I’m thinking about hermeneutics and deconstruction. Gadamer, following Heidegger, oberved that writers and readers of texts operate within interpretive frameworks. A shared framework between writer and reader makes communication possible, but it also prevents the possibility of arriving at absolute knowledge independent of context. Derrida, following Nietzsche, looked for places in texts that reveal evidence of alternative interpretive frameworks. The author represses these socially unacceptable ways of seeing things but they’re still there, leaving traces in the text that the author and the intended readers may not have been consciously aware of. In a nutshell, Gadamer reveals the dominant interpretive framework while Derrida exposes the marginalized minority interpretative frameworks.
Take the Nicene Creed, a short textual summary of how the early Christian community interpreted the faith. The Creed wasn’t a spontaneous manifestation of shared beliefs; it was hashed out in contentious debate. Dissenters were excommunicated, executed, driven underground, excluded from the community. The text of the Nicene Creed makes explicit the dominant interpretive framework of 4th century Christianity, but there’s also an “anti-text” implicit in the text, an “anti-creed” that points to the losers in the debate.
We believe in one God the Father Almighty, Maker of heaven and earth, and of all things visible and invisible. And in one Lord Jesus Christ, the only-begotten Son of God, begotten of the Father before all worlds, God of God, Light of Light, Very God of Very God, begotten, not made, being of one substance with the Father by whom all things were made; who for us men, and for our salvation, came down from heaven, and was incarnate by the Holy Spirit of the Virgin Mary, and was made man, and was crucified also for us under Pontius Pilate. He suffered and was buried, and the third day he rose again according to the Scriptures, and ascended into heaven, and sitteth on the right hand of the Father. And he shall come again with glory to judge both the quick and the dead, whose kingdom shall have no end. And we believe in the Holy Spirit, the Lord and Giver of Life, who proceedeth from the Father and the Son, who with the Father and the Son together is worshipped and glorified, who spoke by the prophets. And we believe one holy catholic and apostolic Church. We acknowledge one baptism for the remission of sins. And we look for the resurrection of the dead, and the life of the world to come. Amen.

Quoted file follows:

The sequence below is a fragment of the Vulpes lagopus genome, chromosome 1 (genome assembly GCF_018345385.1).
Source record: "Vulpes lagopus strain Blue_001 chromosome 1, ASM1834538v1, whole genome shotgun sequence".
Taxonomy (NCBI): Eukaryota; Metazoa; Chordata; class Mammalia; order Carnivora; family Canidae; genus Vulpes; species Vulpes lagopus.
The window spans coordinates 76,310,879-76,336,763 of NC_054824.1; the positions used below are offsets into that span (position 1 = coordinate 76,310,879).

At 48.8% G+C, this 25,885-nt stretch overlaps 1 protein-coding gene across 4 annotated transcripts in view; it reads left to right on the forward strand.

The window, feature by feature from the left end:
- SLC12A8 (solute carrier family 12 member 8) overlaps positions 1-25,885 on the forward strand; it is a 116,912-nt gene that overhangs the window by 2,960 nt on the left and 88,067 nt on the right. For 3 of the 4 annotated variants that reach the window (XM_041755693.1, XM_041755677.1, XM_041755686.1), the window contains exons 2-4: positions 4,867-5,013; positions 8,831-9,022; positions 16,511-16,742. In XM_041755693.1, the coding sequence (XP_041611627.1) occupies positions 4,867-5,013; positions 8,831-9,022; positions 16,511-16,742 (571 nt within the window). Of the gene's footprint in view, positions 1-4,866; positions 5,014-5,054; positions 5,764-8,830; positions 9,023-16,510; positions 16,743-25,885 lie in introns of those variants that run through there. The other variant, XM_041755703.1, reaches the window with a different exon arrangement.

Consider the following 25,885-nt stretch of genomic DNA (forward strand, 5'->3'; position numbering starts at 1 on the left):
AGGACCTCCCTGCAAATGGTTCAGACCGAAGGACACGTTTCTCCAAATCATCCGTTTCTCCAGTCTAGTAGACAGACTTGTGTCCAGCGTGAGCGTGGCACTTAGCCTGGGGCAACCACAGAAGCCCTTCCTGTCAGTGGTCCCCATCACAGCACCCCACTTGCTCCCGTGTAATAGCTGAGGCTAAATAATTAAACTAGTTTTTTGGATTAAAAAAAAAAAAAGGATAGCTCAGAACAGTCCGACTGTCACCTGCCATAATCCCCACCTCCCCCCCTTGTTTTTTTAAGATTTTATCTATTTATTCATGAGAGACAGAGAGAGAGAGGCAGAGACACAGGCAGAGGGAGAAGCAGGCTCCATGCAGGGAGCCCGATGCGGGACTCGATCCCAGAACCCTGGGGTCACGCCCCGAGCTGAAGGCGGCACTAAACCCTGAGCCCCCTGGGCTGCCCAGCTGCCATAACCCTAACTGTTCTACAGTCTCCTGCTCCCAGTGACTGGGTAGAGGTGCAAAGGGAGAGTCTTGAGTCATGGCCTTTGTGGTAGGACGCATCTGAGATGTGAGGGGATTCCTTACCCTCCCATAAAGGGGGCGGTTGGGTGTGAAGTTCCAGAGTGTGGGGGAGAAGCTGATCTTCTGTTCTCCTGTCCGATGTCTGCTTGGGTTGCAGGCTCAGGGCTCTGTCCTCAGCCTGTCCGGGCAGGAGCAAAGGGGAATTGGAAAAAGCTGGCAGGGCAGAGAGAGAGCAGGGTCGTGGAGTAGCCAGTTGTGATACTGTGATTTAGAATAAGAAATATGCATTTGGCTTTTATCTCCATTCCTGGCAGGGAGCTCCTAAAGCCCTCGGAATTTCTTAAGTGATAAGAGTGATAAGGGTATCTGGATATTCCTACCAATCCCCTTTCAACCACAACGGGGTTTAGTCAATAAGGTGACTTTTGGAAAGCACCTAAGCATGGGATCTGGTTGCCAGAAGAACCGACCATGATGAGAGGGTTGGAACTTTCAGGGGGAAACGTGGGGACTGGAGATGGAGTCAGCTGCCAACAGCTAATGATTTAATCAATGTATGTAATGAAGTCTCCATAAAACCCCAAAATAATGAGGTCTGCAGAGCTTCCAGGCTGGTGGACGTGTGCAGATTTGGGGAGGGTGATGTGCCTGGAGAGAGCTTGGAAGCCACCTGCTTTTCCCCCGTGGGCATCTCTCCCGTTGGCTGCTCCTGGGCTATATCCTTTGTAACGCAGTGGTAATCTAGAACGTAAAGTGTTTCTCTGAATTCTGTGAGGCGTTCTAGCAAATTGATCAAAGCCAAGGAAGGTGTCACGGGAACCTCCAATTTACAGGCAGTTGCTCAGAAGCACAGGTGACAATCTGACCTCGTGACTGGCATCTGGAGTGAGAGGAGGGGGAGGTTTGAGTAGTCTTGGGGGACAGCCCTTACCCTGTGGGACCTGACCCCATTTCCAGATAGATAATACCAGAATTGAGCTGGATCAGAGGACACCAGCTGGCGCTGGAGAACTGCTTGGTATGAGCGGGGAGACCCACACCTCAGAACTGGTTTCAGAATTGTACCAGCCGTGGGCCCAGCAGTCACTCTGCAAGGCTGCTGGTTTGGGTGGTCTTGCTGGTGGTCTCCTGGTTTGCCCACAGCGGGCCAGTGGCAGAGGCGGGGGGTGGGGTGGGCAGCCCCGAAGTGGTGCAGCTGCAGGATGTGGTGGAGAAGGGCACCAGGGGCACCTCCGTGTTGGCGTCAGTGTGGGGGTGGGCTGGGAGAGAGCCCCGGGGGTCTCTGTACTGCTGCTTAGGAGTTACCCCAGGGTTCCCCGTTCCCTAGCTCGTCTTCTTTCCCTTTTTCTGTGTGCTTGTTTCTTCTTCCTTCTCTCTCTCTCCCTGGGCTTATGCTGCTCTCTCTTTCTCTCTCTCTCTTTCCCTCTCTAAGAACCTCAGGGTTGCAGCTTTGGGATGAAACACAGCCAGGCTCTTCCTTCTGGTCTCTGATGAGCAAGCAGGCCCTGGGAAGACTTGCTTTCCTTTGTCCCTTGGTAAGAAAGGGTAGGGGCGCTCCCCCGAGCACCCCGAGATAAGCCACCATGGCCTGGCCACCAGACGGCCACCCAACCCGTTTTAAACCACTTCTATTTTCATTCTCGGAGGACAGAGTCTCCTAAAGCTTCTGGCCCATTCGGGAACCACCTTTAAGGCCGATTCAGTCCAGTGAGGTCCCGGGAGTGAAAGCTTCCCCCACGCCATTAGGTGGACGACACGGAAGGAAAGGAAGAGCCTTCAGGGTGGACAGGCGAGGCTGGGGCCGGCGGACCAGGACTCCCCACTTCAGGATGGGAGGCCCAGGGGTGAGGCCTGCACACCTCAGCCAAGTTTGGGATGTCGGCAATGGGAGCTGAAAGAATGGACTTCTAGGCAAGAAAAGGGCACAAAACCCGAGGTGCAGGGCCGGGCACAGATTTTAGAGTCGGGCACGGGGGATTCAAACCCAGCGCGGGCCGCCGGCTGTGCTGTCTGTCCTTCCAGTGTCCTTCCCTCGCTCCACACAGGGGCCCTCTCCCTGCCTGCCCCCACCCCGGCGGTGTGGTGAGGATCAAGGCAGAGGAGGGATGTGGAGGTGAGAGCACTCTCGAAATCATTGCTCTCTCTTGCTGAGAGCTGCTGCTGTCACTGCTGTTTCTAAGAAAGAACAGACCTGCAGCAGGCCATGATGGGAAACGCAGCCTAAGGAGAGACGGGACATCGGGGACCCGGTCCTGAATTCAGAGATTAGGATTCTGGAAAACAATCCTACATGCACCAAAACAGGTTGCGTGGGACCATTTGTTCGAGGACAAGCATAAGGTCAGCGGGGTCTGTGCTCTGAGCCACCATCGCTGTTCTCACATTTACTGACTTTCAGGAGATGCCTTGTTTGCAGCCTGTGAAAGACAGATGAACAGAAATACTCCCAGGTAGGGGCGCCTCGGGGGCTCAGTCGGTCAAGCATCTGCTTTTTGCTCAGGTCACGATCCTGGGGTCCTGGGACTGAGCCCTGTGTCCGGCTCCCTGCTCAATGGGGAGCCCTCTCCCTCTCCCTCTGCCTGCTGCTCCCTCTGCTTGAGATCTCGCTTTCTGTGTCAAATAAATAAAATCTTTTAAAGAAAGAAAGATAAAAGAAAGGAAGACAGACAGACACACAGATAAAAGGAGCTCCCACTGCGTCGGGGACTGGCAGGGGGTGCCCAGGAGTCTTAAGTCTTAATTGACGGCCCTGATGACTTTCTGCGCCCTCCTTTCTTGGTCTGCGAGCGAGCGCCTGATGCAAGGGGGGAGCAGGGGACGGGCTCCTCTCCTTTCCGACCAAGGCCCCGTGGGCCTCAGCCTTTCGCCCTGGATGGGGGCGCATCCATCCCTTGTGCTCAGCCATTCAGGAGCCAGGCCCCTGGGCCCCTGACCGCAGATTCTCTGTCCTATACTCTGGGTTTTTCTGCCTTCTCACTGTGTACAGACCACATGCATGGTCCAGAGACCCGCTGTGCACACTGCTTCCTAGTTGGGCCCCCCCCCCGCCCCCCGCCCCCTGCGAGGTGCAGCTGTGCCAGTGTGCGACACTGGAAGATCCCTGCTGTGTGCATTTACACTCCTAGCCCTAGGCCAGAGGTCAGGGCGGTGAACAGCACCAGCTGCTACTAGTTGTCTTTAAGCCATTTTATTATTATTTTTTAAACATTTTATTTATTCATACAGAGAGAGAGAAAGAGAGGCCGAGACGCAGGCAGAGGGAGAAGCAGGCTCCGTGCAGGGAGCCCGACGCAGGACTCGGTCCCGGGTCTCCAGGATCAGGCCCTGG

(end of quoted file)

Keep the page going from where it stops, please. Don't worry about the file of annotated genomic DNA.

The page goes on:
Imagine a praxis of reading the anti-creed that goes like this: for every statement in the Creed, posit at least one opposite statement. So, from the beginning:
We believe in one God the Father Almighty, Maker of heaven and earth, and of all things visible and invisible.
One God. What are the alternatives that could be believed? No gods: a philosophical option in every age. Two gods: the Old Testament god and Jesus’s god — this was the Marcionites’ position. Three gods: father, son, holy ghost. Many gods: paganism and gnosticism. All these alternatives to monotheism were in play during the early Christian era.
The Father. Some may have believed that God is Lord but not Father, so totally above and other that he could not enter into a fatherly relationship with mere humans.
Almighty. The Manichaeists believed that God had no absolute power over the forces of evil, which exist in eternal opposition to good.
Maker of heaven and earth. The Greeks and pagans believed that both heaven and earth existed eternally. The Gnostics believed that a demiurge created the corrupt earth by mistake.
And so on. Each tenet stated in the Creed implies at least one unstated opposing position that enjoyed significant support in the early Christian era. We can imagine a whole bunch of alternative creeds that would have incorporated one or more of the banned beliefs. “We believe in two gods…” We believe in many gods…” Five options can be stated just by changing the number of gods: 0, 1, 2, 3, or more than 3. Father versus not father gives us 2 sub-options for each of the first 5 options. So far in our analysis of the Creed we can generate 5 x 2 x 2 x 3 = 60 creedal variants. Only one is The Creed; the other 59 get lumped together in the unstated realm of anticreed. We’ve only made it through the first sentence: plenty of other unstated controversies can be identified as we continue reading. And The Creed doesn’t even cover a lot of the big debates that would take center stage in subsequent centuries: transubstantiation, the Fall, predestination, universal salvation… It’s not that consensus broke down later; it’s that nobody had thought about these issues clearly enough for a controversy to arise. The Nicene Creed describes the inclusive interpretive framework of the early Christian community. The Nicene Creed is a mandate that forcibly excludes minority positions, driving them underground, denying them a voice. Gadamer versus Derrida.
Was the dissent only an external one between disputing factions? Or by naming the tenets of the Anti-Creed do we outline the shadow world in the 4th century Christian heart, the disbeliefs of the believers, the doubts that bubbled up and that had to be pushed back down again? “I believe in no-god, my double, no more powerful than I, the first creator of what heavens and earth mean…” Do my stated beliefs imply an opposing set of vague doubts that roil underground in voiceless disarray, an anarchy of subconscious heretics that lost the battle for conscious control of my mind, forced now to employ guerrilla tactics to make their presence felt? The voice that proclaims “I believe” implies the voiceless anti-proclamation: “I doubt.”